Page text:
GM3 synthase deficiency is associated with salt and pepper developmental regression syndrome (SPDRS), a rare genetic disorder. Herein, we report the first Iranian patient with SPDRS. We detected a novel pathogenic variant of ST3GAL5 (NM_003896.4: c.1030_1031del, p.Ile344Cysfs*11). The proband had intellectual disability (ID), failure to thrive, cerebral atrophy, microcephaly, and atonic seizures. The main future challenge proceeding from the results of this study is the prenatal detection of the newly discovered variant; the next step would involve further studies to elucidate the phenotypic spectrum of SPDRS and detect new variants that could cause symptoms ranging from mild to severe.
GM3 synthase is the first enzyme involved in the biosynthesis of a- and b-series gangliosides. Pathogenic variants in ST3GAL5 that result in a complete lack of GM3 activity lead to the elimination of all of its downstream biosynthesis products. SPDRS, a rare neurological disorder caused by GM3 synthase deficiency, leads to a severe, early-onset neurological syndrome characterized by drug-resistant epilepsy, failure to thrive, and general motor and cognitive impairment1,2.
Here, we report the clinical features of the first Iranian patient with SPDRS; in this case, the disease was caused by a novel pathogenic variant (NM_003896.4: c.1030_1031del, p.Ile344Cysfs*11) of ST3GAL5. Written informed consent was obtained from each subject individually or, from the parents of the underage patient. This report is written in compliance with the CAse REport (CARE) Statement3.
The proband was a three-and-a-half-year-old girl who was referred to our center with global developmental delay. She was the only child born to consanguineous parents (Fig. 1A). An anomaly scan in the 18th week showed microcephaly. The delivery was uncomplicated. The proband had normal birth parameters; however, she showed subsequent regression. Routine growth check-ups revealed that she had failed to reach developmental milestones. To rectify the growth delay, increasing formula concentrations were administered. The caregivers were counseled on healthy, nutrient-rich food choices, and the timing of meals and snacks. Following the insufficient response, percutaneous endoscopic gastrostomy was carried out at the age of 2 years; this intervention was discontinued after the occurrence of a set of complications and poor adherence by the family. Afterward, the dietary interventions were resumed.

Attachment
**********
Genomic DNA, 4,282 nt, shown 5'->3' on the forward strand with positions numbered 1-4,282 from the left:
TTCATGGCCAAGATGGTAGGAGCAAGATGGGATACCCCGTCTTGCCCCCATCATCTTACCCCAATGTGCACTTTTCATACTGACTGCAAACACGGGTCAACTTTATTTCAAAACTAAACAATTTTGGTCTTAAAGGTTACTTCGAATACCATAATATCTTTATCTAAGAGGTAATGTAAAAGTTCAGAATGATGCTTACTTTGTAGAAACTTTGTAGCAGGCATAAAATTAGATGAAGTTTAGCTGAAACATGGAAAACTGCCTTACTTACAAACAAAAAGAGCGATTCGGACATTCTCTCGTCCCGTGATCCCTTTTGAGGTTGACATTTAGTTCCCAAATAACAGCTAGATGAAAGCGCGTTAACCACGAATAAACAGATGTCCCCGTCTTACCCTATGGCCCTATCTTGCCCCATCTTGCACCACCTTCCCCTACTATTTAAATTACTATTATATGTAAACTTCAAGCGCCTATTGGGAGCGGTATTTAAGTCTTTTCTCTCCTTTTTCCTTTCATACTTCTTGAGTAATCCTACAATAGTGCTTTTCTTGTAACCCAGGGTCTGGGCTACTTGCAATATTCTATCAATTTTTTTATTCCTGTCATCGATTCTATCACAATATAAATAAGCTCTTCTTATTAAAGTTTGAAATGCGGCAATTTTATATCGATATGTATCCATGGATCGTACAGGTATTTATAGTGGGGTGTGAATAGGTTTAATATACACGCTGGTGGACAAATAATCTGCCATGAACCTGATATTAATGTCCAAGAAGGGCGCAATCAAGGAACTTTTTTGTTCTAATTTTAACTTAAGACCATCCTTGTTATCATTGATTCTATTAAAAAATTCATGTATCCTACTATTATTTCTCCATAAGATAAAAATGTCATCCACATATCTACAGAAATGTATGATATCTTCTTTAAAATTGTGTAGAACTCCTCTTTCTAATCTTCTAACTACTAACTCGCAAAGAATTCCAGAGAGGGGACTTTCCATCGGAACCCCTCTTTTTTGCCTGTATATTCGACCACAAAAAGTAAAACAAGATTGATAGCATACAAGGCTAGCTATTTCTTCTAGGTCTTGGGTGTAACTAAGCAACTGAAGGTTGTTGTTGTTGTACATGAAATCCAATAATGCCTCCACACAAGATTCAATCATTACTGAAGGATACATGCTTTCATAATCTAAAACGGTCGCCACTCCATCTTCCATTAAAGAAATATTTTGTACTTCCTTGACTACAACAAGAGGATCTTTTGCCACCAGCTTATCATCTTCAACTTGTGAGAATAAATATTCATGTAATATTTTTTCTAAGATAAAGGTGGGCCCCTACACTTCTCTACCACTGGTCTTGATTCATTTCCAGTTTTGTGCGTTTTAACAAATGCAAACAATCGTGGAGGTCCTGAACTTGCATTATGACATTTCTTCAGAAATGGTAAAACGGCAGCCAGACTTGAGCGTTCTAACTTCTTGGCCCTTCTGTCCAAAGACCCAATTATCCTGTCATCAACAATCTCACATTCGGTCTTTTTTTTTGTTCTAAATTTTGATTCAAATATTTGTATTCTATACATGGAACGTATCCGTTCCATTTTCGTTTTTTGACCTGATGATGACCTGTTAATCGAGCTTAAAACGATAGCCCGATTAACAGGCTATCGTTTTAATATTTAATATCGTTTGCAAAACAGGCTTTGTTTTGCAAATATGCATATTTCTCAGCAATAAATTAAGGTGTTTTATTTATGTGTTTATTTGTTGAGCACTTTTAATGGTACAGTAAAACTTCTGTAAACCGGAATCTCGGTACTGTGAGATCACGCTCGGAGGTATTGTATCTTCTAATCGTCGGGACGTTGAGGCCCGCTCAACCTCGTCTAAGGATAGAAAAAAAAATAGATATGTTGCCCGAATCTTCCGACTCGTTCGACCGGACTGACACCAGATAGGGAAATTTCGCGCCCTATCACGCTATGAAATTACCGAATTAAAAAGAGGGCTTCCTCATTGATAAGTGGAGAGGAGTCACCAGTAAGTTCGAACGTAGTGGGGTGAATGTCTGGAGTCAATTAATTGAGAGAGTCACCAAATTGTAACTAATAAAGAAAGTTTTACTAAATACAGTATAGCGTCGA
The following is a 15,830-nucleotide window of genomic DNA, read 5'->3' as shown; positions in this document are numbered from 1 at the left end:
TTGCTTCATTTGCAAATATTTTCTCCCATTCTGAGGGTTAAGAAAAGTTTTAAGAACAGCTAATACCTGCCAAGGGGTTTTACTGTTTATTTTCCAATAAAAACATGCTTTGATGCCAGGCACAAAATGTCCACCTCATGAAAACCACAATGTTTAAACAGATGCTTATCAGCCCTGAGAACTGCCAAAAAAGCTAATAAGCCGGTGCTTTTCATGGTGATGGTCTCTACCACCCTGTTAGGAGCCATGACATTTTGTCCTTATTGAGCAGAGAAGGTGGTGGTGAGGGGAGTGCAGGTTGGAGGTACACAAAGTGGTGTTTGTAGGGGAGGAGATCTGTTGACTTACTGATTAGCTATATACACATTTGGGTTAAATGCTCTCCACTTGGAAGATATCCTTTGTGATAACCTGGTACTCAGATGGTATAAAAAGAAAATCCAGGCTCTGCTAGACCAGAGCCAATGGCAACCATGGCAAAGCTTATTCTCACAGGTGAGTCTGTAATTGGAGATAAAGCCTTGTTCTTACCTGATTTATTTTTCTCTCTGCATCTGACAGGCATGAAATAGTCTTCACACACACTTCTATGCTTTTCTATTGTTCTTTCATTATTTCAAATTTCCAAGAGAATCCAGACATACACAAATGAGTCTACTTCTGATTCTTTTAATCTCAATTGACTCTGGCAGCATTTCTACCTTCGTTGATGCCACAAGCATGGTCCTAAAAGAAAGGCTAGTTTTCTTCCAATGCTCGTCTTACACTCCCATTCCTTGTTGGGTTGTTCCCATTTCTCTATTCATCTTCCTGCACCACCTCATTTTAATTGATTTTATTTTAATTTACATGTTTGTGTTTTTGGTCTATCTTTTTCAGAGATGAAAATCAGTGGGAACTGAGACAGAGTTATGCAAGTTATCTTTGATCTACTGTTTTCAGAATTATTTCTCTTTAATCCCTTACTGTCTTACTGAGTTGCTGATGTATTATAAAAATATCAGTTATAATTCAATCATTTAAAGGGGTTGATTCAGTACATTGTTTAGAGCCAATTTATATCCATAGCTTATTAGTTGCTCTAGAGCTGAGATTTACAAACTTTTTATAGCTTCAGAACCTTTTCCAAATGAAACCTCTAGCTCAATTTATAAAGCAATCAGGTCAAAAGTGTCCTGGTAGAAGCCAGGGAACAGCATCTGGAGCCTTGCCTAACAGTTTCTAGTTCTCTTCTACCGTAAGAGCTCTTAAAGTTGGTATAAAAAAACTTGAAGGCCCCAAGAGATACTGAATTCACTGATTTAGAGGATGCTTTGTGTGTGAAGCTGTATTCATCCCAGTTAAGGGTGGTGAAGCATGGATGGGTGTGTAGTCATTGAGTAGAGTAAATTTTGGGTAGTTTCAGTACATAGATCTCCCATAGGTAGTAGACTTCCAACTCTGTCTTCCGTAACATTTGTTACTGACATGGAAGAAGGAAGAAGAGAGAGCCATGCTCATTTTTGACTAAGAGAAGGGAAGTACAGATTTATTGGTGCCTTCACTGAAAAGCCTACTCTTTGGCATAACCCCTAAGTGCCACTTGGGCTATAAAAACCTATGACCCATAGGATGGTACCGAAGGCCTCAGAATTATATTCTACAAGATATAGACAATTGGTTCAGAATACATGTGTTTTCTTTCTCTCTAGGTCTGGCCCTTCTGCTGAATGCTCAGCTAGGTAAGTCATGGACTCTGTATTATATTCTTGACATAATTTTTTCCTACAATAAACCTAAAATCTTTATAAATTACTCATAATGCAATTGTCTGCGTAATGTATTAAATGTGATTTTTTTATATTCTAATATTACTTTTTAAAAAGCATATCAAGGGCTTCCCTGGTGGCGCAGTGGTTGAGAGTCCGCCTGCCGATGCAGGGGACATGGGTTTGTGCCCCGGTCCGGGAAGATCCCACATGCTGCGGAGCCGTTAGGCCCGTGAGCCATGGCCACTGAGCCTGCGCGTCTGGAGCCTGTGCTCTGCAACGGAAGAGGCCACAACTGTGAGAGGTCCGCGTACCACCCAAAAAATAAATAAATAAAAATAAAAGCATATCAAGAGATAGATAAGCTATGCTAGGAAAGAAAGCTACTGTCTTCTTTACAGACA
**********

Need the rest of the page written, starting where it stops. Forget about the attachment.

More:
The first symptoms were recorded during the first 2 months of life, primarily comprising irritability, poor feeding, and failure to thrive. The family had previously had a son who died at the age of 4 years. The parents reported features suggesting SPDRS. However, the boy had not been rigorously followed up during his life, and no reliable data on his condition are currently available.
On physical examination, the proband was hypotonic and did not have full control of her head. Other motor skills had also failed to develop. The proband could not sit, roll over, or stand independently. She lay “frog-legged”, with adducted hips and flexed knees (characteristic of hypotonia). As a result, she was bedridden and entirely dependent on her parents for ambulation. The patient had not gained any weight in 6 months and was severely underweight for her age, at 8 kg and 90.5 cm tall (both under the fifth percentile). She also had microcephaly (head circumference 42.5 cm). The patient’s low weight, poor weight gain, and microcephaly suggested failure to thrive (classified as severe by the Gomez criteria). She had severe ID, in line with previous reports of SPDRS. The ophthalmological and auditory examination using brainstem auditory evoked potentials, slit-lamp examination, fluorescein angiography, noncontact tonometry, and optical coherence tomography did not detect any sensory impairment. However, the patient had visual and auditory tracking disorders that were noticed in qualitative chairside testing. These examinations suggest that the tracking disorder arose from disturbances in the central nervous system and a lack of coordination between various centers in the brain. Moreover, no language development was apparent, and the patient remained mute with poor nonverbal expression. She had also experienced mild atonic seizures a year earlier. Considering her unremarkable electroencephalography results a month after the seizure episodes, no medication was initiated for seizure control, and she was merely followed up. She did not have any gastrointestinal disorders, but she needed feeding assistance. On brain imaging, the prominence of extra-axial spaces filled with cerebrospinal fluid around the cerebral hemispheres indicated mild brain atrophy. Otherwise, the anatomy of the brain was normal (Fig. 2).